Responding to a reporter’s question on the ongoing demolition of Tibet’s largest Buddhist institution, US State Department Spokesperson Elizabeth Trudeau said the US is concerned that the Chinese authorities started the demolition of houses in Buddhist institute without the consent of the leaders of the school. “We urge the authorities to cease the actions, which could increase tensions and to continue the direct consultations with the leaders of the school to deal with any security problem in a way that does not violate the right of Tibetans to freely practice their religion,” she said.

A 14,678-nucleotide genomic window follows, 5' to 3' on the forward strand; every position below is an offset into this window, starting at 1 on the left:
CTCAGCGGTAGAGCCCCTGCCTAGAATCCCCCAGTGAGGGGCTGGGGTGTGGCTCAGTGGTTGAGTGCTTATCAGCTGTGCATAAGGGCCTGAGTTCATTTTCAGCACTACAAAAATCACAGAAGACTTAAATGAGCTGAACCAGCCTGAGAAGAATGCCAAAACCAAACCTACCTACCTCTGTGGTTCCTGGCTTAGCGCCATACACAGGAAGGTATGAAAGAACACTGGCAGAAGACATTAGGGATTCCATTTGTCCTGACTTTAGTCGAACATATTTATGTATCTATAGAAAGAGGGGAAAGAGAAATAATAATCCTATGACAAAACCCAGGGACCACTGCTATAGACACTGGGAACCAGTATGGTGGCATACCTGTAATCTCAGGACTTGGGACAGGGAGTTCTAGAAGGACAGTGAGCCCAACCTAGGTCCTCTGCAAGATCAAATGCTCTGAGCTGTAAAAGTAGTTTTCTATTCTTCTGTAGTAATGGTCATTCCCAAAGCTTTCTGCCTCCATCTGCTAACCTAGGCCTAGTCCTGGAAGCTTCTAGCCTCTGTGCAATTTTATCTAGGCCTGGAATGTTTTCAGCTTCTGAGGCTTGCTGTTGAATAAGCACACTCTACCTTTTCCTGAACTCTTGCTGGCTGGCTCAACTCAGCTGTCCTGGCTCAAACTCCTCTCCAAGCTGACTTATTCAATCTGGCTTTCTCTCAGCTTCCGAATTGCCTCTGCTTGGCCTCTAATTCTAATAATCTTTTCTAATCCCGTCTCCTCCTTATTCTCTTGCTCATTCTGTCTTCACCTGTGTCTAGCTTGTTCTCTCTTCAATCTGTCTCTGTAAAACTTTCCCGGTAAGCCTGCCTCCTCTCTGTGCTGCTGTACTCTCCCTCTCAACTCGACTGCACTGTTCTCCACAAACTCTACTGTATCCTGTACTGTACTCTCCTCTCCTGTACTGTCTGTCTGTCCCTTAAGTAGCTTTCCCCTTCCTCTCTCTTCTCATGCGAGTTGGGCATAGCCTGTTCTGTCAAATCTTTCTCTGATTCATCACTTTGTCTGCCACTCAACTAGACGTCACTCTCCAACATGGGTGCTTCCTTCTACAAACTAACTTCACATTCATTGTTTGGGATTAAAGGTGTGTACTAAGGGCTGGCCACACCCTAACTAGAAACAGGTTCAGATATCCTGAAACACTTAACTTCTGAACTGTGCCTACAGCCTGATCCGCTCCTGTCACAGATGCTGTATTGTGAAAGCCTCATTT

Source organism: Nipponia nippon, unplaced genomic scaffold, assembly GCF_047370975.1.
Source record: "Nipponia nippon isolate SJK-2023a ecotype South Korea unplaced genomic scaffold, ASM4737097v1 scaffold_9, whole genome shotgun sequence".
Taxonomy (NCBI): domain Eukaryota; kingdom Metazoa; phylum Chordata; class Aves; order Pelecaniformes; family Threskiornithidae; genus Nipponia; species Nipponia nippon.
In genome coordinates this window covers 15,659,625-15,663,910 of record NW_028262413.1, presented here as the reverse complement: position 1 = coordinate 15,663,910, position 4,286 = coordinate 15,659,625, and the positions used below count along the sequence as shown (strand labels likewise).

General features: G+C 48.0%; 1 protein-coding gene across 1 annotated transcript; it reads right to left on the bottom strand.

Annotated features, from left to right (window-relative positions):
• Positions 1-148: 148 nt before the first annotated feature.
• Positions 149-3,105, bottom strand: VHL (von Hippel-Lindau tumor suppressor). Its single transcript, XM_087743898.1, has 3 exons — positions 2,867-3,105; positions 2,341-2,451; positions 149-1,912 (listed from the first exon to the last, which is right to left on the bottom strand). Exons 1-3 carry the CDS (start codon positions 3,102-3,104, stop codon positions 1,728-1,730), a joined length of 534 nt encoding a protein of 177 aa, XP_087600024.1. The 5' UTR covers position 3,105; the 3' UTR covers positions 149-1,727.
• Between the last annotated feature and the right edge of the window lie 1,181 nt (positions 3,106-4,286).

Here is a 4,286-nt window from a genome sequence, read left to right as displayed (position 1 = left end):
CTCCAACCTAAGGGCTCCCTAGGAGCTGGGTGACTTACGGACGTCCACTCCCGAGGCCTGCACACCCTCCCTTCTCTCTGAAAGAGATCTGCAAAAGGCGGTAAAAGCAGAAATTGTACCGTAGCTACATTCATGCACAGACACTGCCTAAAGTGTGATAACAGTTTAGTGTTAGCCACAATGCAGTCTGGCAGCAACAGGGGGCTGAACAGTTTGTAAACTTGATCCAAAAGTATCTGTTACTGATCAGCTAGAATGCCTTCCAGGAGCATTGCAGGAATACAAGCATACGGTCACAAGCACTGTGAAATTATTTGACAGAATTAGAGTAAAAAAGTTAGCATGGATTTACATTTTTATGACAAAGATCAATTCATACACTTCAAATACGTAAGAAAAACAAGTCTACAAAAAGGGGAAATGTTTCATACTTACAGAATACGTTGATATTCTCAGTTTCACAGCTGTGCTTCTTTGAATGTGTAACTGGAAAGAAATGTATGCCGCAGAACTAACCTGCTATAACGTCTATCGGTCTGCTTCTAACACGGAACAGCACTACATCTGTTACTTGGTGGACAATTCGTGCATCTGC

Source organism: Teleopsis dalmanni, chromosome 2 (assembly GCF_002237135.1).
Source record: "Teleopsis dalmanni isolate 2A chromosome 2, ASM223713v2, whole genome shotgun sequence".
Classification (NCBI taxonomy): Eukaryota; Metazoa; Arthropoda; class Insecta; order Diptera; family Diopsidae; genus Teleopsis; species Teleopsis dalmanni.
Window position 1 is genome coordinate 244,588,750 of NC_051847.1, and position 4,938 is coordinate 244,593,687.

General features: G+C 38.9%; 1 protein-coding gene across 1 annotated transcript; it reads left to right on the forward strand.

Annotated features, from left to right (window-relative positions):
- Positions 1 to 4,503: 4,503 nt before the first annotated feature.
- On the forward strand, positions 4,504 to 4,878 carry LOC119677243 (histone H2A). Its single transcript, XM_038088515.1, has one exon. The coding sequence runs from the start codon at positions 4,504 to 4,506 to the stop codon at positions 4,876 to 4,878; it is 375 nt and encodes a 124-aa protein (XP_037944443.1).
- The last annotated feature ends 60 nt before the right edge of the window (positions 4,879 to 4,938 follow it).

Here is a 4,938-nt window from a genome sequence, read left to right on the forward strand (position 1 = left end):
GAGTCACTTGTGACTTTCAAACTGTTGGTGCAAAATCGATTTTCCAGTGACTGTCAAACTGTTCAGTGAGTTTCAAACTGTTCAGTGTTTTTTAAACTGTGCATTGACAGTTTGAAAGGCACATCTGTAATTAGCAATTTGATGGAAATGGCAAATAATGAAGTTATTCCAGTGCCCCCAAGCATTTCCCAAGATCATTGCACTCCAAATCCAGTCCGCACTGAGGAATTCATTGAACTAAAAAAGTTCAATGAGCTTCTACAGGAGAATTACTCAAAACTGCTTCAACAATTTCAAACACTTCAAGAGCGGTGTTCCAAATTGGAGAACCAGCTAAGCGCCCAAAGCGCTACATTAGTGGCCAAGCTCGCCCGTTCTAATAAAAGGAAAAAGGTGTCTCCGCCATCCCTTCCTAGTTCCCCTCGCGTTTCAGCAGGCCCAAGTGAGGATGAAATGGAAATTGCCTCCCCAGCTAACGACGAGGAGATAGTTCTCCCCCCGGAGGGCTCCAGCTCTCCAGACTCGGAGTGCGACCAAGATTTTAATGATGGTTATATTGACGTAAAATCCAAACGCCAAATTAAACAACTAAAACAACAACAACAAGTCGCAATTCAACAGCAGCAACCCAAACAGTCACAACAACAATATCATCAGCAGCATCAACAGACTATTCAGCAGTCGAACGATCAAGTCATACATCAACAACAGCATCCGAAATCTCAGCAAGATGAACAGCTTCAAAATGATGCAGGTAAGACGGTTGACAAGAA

It has been 22 days since the demolitions began on July 20. According to media reports, over 600 dwellings have been torn down within days with around 200 houses being turned into rubbles each day.
Exile Tibetans including Prime Minster (Sikyong) Dr. Lobsang Sangay and Tibetan NGOs have urged the UN and the international communities to intervene in the matter and hold China accountable for their action.
The institution, Tibetan exiles say, is currently being demolished under the pretext of renovation works to create more accessibility in case of fire mishaps.
A Tibetan nun studying at the academy committed suicide by hanging her self on July 20 in protest of the demolition of her institute.